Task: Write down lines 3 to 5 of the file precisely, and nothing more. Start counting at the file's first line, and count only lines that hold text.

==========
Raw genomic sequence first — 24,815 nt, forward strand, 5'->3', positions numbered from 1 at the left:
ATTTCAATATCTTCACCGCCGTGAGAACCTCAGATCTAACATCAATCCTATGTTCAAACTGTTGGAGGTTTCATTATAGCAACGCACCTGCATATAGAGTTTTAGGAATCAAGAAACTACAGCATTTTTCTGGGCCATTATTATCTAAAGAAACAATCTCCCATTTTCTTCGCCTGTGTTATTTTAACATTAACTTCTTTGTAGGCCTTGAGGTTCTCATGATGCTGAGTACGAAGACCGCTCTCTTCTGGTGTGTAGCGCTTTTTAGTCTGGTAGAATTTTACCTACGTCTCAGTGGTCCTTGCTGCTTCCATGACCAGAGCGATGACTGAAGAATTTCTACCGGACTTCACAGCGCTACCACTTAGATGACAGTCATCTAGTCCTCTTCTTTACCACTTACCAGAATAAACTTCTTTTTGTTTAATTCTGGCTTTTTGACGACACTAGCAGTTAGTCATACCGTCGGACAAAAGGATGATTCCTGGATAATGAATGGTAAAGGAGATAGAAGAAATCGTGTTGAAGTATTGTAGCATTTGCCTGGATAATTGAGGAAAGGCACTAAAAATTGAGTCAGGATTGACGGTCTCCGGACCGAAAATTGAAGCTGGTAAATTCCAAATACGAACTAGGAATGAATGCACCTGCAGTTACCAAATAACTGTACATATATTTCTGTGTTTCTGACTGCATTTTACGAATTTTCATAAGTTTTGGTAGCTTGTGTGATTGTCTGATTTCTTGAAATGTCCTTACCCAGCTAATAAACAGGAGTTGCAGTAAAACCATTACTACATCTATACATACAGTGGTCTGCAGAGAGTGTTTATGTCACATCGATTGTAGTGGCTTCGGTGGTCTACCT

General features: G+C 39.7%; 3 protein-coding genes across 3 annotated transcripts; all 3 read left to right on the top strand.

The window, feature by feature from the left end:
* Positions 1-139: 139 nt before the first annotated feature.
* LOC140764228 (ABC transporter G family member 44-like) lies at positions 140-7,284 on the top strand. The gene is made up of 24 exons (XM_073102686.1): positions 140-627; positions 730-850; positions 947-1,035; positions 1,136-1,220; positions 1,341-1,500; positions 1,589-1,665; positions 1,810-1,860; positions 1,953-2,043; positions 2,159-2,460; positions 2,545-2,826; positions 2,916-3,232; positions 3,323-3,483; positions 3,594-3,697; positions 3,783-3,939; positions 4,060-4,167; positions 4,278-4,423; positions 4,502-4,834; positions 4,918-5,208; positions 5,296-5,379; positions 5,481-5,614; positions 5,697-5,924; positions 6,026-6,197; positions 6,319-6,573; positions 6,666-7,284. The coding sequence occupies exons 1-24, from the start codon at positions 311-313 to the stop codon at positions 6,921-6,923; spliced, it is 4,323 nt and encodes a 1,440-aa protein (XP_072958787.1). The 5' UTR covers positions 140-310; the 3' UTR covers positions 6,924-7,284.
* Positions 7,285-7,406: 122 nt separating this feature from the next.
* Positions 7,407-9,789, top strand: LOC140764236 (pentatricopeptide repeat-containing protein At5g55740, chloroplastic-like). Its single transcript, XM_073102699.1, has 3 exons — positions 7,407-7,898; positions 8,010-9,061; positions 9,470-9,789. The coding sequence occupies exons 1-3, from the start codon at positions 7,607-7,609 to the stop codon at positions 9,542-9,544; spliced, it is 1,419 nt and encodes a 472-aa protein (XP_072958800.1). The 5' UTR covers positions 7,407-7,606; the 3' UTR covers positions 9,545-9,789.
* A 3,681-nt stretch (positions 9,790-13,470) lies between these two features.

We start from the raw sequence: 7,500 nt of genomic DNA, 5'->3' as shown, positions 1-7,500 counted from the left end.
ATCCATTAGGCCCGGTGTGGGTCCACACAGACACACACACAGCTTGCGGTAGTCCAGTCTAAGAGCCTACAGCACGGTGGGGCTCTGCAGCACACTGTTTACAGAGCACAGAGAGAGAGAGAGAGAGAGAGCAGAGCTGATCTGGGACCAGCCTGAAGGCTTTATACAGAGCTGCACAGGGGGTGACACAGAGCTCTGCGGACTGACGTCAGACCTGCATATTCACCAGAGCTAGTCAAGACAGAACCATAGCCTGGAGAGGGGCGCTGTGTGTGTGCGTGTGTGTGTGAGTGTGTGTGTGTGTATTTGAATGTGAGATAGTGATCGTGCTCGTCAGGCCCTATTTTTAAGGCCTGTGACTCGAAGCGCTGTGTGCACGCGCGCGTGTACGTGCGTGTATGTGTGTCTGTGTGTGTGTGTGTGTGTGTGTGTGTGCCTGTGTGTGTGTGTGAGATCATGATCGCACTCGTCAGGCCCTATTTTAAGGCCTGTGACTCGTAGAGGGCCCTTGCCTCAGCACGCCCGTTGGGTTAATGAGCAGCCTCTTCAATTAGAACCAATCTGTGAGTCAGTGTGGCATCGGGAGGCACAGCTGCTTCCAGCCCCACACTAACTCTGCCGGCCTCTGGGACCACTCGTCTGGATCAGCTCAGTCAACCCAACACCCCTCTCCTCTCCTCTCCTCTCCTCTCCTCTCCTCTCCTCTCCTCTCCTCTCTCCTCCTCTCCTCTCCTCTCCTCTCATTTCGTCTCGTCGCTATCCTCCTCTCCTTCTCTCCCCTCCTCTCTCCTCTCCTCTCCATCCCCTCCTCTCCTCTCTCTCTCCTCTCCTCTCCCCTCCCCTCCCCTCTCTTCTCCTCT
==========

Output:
General features: G+C 39.7%; 3 protein-coding genes across 3 annotated transcripts; all 3 read left to right on the top strand.

The window, feature by feature from the left end:
* Positions 1-139: 139 nt before the first annotated feature.